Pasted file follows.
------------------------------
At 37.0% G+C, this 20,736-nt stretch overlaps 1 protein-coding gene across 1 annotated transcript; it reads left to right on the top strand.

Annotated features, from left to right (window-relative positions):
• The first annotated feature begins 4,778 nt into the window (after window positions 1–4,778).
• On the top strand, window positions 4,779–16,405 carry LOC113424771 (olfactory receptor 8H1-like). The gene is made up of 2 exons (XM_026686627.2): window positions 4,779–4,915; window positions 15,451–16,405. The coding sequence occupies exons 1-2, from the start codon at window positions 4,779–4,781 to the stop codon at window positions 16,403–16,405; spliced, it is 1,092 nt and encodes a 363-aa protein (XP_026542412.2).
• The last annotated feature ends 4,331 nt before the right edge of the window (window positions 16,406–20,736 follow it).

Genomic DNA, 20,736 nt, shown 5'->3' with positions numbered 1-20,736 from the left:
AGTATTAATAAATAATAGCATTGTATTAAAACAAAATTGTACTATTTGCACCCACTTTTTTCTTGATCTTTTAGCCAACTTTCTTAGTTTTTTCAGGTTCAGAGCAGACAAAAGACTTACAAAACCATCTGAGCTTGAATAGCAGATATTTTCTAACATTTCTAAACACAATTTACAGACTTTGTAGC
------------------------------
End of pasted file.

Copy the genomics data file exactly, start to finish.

At 37.0% G+C, this 20,736-nt stretch overlaps 1 protein-coding gene across 1 annotated transcript; it reads left to right on the top strand.

Annotated features, from left to right (window-relative positions):
• The first annotated feature begins 4,778 nt into the window (after window positions 1–4,778).
• On the top strand, window positions 4,779–16,405 carry LOC113424771 (olfactory receptor 8H1-like). The gene is made up of 2 exons (XM_026686627.2): window positions 4,779–4,915; window positions 15,451–16,405. The coding sequence occupies exons 1-2, from the start codon at window positions 4,779–4,781 to the stop codon at window positions 16,403–16,405; spliced, it is 1,092 nt and encodes a 363-aa protein (XP_026542412.2).
• The last annotated feature ends 4,331 nt before the right edge of the window (window positions 16,406–20,736 follow it).

Genomic DNA, 20,736 nt, shown 5'->3' with positions numbered 1-20,736 from the left:
AGTATTAATAAATAATAGCATTGTATTAAAACAAAATTGTACTATTTGCACCCACTTTTTTCTTGATCTTTTAGCCAACTTTCTTAGTTTTTTCAGGTTCAGAGCAGACAAAAGACTTACAAAACCATCTGAGCTTGAATAGCAGATATTTTCTAACATTTCTAAACACAATTTACAGACTTTGTAGC